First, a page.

A sermon preached at Niles Discovery Church, Fremont, California,
on Sunday, March 22, 2015, by the Rev. Jeffrey Spencer.
Scriptures: Mark 8:34-36 and Matthew 6:24-33
Copyright © 2015 by Jeffrey S. Spencer
I told her that I wished there was some way for me to make her pain go away, that I wished there was a magical way I could make her problems disappear. “Oh, we all have our crosses to bear,” she said. “No,” I thought. “We all have problems and pains in our lives, but they are not our crosses. At least not the way Jesus meant it when he says, ‘Take up your cross.’” I didn’t say it aloud; it wasn’t the moment for a theological discussion. But this is.
It may sound like a command – take up your cross – but it’s really an invitation. We don’t have to do it. We have the choice.
It reminds me of a conversation I read about once. A man was part of a Christian group that was adopting a life of simplicity in order to live in solidarity with the poor. A poor woman said to him that there was nothing holy about being poor if you didn’t have a choice.
There was nothing holy about the Romans torturing people in Jesus’ day and there’s nothing holy about a government – ours or any other – or any group of thugs torturing people today. Choosing to take up a cross is very different from having a cross thrust upon you.
“If any want to become my followers, let them deny themselves and take up their cross and follow me.” There’s a letting go of something here in order to pick something else up. And this denying of oneself is the letting go – and I think it means the letting go of ego.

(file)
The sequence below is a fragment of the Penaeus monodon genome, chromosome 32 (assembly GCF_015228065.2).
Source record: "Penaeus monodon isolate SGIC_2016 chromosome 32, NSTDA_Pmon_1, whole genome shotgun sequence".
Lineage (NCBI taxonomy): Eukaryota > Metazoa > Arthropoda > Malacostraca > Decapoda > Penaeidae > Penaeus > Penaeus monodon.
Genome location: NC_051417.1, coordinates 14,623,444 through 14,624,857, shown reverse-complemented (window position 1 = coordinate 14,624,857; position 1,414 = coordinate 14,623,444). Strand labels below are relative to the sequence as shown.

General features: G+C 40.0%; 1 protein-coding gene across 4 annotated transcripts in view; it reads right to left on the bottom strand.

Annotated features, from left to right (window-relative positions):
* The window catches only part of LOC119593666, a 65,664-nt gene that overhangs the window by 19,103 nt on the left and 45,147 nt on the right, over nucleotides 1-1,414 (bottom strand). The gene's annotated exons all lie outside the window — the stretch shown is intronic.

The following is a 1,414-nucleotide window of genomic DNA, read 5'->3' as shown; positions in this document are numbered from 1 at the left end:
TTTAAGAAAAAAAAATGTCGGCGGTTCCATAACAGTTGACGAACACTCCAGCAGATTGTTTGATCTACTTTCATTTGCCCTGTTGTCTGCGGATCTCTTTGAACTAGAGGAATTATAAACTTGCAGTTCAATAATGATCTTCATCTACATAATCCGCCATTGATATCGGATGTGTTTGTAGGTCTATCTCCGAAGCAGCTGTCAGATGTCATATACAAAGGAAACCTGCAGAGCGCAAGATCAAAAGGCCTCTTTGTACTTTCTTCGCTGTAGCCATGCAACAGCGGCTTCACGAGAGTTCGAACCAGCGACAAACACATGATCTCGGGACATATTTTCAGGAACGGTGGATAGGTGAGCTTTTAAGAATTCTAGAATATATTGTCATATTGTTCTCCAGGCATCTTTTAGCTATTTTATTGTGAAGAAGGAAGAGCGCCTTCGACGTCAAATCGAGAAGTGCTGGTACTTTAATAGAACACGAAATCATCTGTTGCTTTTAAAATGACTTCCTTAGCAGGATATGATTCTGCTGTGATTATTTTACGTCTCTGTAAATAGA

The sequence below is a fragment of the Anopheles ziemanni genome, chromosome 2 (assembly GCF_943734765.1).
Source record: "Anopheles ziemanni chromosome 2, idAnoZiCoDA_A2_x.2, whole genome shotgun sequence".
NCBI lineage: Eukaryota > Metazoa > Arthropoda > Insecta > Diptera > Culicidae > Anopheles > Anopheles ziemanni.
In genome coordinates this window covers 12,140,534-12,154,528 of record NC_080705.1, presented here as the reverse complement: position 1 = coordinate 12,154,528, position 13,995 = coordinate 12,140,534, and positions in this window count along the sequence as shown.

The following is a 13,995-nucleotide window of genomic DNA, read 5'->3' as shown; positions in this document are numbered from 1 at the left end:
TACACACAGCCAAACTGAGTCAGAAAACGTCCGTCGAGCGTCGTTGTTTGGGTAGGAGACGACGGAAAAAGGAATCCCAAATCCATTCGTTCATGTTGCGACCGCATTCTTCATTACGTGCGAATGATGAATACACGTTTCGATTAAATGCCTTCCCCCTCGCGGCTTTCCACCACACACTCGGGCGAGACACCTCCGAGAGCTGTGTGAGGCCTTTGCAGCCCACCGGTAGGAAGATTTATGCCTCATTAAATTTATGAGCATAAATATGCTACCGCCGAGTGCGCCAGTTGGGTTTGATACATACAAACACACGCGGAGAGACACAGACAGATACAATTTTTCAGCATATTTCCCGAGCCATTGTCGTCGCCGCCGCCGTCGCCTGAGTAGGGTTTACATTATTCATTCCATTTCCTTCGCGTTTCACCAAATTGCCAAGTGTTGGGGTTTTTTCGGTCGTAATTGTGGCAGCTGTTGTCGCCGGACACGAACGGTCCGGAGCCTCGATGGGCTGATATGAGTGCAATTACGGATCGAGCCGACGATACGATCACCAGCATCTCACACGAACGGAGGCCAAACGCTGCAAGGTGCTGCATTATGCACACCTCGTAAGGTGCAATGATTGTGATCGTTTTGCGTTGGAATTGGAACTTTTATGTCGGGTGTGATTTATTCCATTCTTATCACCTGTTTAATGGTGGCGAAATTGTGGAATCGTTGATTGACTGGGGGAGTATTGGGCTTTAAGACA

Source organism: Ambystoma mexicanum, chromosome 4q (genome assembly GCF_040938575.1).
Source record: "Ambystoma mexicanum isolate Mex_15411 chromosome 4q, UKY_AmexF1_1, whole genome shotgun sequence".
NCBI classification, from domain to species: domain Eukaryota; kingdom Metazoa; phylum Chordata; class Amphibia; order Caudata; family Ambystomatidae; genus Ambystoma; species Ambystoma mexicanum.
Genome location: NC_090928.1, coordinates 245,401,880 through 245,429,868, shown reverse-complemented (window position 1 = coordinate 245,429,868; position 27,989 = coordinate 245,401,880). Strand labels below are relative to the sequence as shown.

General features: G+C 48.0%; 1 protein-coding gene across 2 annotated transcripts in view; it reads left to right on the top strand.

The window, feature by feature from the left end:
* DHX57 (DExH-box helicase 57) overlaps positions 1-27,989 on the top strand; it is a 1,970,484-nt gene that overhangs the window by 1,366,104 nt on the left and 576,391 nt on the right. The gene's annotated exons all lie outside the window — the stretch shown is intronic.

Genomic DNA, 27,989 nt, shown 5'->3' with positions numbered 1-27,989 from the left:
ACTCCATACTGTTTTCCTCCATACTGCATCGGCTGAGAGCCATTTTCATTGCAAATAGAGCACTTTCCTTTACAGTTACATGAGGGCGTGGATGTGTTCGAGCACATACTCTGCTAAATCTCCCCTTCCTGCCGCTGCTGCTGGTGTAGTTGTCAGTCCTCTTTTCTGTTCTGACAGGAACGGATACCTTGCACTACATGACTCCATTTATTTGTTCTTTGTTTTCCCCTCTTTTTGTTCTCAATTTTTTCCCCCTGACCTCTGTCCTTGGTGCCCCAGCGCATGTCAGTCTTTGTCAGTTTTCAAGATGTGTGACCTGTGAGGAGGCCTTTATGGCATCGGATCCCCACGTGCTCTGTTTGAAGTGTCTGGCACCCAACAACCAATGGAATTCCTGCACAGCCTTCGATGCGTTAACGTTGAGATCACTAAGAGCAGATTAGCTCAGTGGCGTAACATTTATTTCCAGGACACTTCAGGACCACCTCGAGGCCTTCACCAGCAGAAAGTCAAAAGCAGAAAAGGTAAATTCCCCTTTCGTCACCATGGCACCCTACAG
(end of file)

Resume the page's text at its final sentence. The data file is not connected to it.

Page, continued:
Here again, one has to have enough of an ego that there’s one there to let go of. A person living in an abusive situation needs to have enough of an ego to stop it – to move out, to refuse to tolerate it – and live with that strength long enough to have it established before he or she can lay it down.
Denying oneself and taking up the cross is about choosing obedience to God’s way and God’s will. We’ll get back to this idea in a minute. Let’s turn now to the Matthew reading.
“No one can serve two masters,” Jesus says. I’ve never been a slave and I live in a culture were slavery is technically illegal. I acknowledge that slavery exists still, even right here in the United States. We call it human trafficking now, but it’s the same thing, just packaged differently. One way it’s packaged differently is that contemporary slavery is kept under wraps, kept hidden away. Because I’m not exposed to slavery, I have to use my imagination to really understand what Jesus is saying.
Household authority was very established in Jesus day. There was a definite pecking order and the final authority was the man of the house. If you were a slave, you might be ordered about by the woman of the house, but those orders couldn’t contradict an order given by the man of the house. You had one master. If you had two masters of equal authority, whose orders are you supposed to follow? Jesus’ point here is that if you’re going to let God be the master of your life, you can’t let something else be.
It’s interesting that of all the potential masters Jesus could have picked, he picks wealth. “You can’t serve God and wealth,” he says. I tried to think of other masters we might choose to serve. I came up pretty dry. The only two additional masters I could come up with are fame and power.
We do love our celebrities and I suspect there are people who will do whatever is necessary to be seen as a celebrity, to serve fame. The master I understand better is power. We call the work of politicians “public service,” and I’m sure there are people who go into politics for the sake of public service. There are plenty of others who go into it for the power. And it’s not the only place where people serve power.